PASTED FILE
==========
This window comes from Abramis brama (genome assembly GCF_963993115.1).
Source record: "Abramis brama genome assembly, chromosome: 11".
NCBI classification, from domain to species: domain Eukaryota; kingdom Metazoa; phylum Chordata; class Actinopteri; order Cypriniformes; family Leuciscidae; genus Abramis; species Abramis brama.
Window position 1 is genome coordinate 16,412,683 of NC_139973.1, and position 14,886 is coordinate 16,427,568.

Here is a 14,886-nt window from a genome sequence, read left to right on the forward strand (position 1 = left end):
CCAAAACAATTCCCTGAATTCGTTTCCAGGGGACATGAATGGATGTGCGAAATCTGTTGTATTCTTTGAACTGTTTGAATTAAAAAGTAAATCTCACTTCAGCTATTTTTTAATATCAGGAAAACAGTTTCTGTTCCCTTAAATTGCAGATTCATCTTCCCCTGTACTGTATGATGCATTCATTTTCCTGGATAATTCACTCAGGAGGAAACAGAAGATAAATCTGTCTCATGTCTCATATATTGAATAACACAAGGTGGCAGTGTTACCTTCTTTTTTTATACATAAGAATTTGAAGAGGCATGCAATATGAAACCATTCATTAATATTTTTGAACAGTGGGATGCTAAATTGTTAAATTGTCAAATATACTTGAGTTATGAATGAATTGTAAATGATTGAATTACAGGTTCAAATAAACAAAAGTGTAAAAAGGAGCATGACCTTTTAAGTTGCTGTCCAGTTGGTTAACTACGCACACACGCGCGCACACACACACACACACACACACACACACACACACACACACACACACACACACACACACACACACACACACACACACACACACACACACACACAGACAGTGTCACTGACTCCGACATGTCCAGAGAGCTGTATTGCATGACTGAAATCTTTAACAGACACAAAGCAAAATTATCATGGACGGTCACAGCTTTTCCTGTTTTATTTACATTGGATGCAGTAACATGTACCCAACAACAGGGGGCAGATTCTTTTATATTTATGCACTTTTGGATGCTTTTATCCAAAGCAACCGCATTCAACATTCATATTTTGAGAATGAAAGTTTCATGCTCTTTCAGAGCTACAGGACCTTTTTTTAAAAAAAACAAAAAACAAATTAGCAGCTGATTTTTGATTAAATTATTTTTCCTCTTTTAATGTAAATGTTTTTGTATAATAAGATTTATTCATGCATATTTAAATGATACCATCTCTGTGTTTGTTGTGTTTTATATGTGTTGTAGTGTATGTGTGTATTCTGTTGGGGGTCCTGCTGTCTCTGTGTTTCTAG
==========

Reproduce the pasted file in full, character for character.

This window comes from Abramis brama (genome assembly GCF_963993115.1).
Source record: "Abramis brama genome assembly, chromosome: 11".
NCBI classification, from domain to species: domain Eukaryota; kingdom Metazoa; phylum Chordata; class Actinopteri; order Cypriniformes; family Leuciscidae; genus Abramis; species Abramis brama.
Window position 1 is genome coordinate 16,412,683 of NC_139973.1, and position 14,886 is coordinate 16,427,568.

Here is a 14,886-nt window from a genome sequence, read left to right on the forward strand (position 1 = left end):
CCAAAACAATTCCCTGAATTCGTTTCCAGGGGACATGAATGGATGTGCGAAATCTGTTGTATTCTTTGAACTGTTTGAATTAAAAAGTAAATCTCACTTCAGCTATTTTTTAATATCAGGAAAACAGTTTCTGTTCCCTTAAATTGCAGATTCATCTTCCCCTGTACTGTATGATGCATTCATTTTCCTGGATAATTCACTCAGGAGGAAACAGAAGATAAATCTGTCTCATGTCTCATATATTGAATAACACAAGGTGGCAGTGTTACCTTCTTTTTTTATACATAAGAATTTGAAGAGGCATGCAATATGAAACCATTCATTAATATTTTTGAACAGTGGGATGCTAAATTGTTAAATTGTCAAATATACTTGAGTTATGAATGAATTGTAAATGATTGAATTACAGGTTCAAATAAACAAAAGTGTAAAAAGGAGCATGACCTTTTAAGTTGCTGTCCAGTTGGTTAACTACGCACACACGCGCGCACACACACACACACACACACACACACACACACACACACACACACACACACACACACACACACACACACACACACACACACACACACACACACAGACAGTGTCACTGACTCCGACATGTCCAGAGAGCTGTATTGCATGACTGAAATCTTTAACAGACACAAAGCAAAATTATCATGGACGGTCACAGCTTTTCCTGTTTTATTTACATTGGATGCAGTAACATGTACCCAACAACAGGGGGCAGATTCTTTTATATTTATGCACTTTTGGATGCTTTTATCCAAAGCAACCGCATTCAACATTCATATTTTGAGAATGAAAGTTTCATGCTCTTTCAGAGCTACAGGACCTTTTTTTAAAAAAAACAAAAAACAAATTAGCAGCTGATTTTTGATTAAATTATTTTTCCTCTTTTAATGTAAATGTTTTTGTATAATAAGATTTATTCATGCATATTTAAATGATACCATCTCTGTGTTTGTTGTGTTTTATATGTGTTGTAGTGTATGTGTGTATTCTGTTGGGGGTCCTGCTGTCTCTGTGTTTCTAG